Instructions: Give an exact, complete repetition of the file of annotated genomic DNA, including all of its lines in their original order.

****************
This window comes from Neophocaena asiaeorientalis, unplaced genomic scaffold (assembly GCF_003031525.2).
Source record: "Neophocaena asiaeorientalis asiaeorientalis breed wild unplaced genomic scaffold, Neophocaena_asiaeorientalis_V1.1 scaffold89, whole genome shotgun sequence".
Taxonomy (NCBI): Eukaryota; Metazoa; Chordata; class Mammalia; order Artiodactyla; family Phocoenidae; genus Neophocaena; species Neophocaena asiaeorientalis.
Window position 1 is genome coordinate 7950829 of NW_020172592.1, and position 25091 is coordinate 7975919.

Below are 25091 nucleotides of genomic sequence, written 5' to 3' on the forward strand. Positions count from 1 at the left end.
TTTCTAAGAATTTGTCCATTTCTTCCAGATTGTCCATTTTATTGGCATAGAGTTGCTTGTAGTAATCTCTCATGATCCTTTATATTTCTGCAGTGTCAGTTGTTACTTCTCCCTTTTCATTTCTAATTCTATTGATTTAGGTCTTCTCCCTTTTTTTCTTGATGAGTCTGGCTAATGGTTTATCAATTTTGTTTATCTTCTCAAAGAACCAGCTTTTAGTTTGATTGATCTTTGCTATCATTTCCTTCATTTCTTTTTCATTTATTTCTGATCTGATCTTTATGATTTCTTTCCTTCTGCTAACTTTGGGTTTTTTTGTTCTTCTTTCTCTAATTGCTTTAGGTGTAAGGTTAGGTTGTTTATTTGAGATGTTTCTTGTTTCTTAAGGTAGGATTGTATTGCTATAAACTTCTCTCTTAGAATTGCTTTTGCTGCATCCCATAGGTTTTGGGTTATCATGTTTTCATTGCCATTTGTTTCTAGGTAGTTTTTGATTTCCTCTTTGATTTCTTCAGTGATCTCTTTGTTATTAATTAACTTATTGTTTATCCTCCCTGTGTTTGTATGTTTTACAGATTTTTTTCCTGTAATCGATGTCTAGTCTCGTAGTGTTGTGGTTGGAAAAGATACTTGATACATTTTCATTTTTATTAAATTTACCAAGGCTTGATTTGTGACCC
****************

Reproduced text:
This window comes from Neophocaena asiaeorientalis, unplaced genomic scaffold (assembly GCF_003031525.2).
Source record: "Neophocaena asiaeorientalis asiaeorientalis breed wild unplaced genomic scaffold, Neophocaena_asiaeorientalis_V1.1 scaffold89, whole genome shotgun sequence".
Taxonomy (NCBI): Eukaryota; Metazoa; Chordata; class Mammalia; order Artiodactyla; family Phocoenidae; genus Neophocaena; species Neophocaena asiaeorientalis.
Window position 1 is genome coordinate 7950829 of NW_020172592.1, and position 25091 is coordinate 7975919.

Below are 25091 nucleotides of genomic sequence, written 5' to 3' on the forward strand. Positions count from 1 at the left end.
TTTCTAAGAATTTGTCCATTTCTTCCAGATTGTCCATTTTATTGGCATAGAGTTGCTTGTAGTAATCTCTCATGATCCTTTATATTTCTGCAGTGTCAGTTGTTACTTCTCCCTTTTCATTTCTAATTCTATTGATTTAGGTCTTCTCCCTTTTTTTCTTGATGAGTCTGGCTAATGGTTTATCAATTTTGTTTATCTTCTCAAAGAACCAGCTTTTAGTTTGATTGATCTTTGCTATCATTTCCTTCATTTCTTTTTCATTTATTTCTGATCTGATCTTTATGATTTCTTTCCTTCTGCTAACTTTGGGTTTTTTTGTTCTTCTTTCTCTAATTGCTTTAGGTGTAAGGTTAGGTTGTTTATTTGAGATGTTTCTTGTTTCTTAAGGTAGGATTGTATTGCTATAAACTTCTCTCTTAGAATTGCTTTTGCTGCATCCCATAGGTTTTGGGTTATCATGTTTTCATTGCCATTTGTTTCTAGGTAGTTTTTGATTTCCTCTTTGATTTCTTCAGTGATCTCTTTGTTATTAATTAACTTATTGTTTATCCTCCCTGTGTTTGTATGTTTTACAGATTTTTTTCCTGTAATCGATGTCTAGTCTCGTAGTGTTGTGGTTGGAAAAGATACTTGATACATTTTCATTTTTATTAAATTTACCAAGGCTTGATTTGTGACCC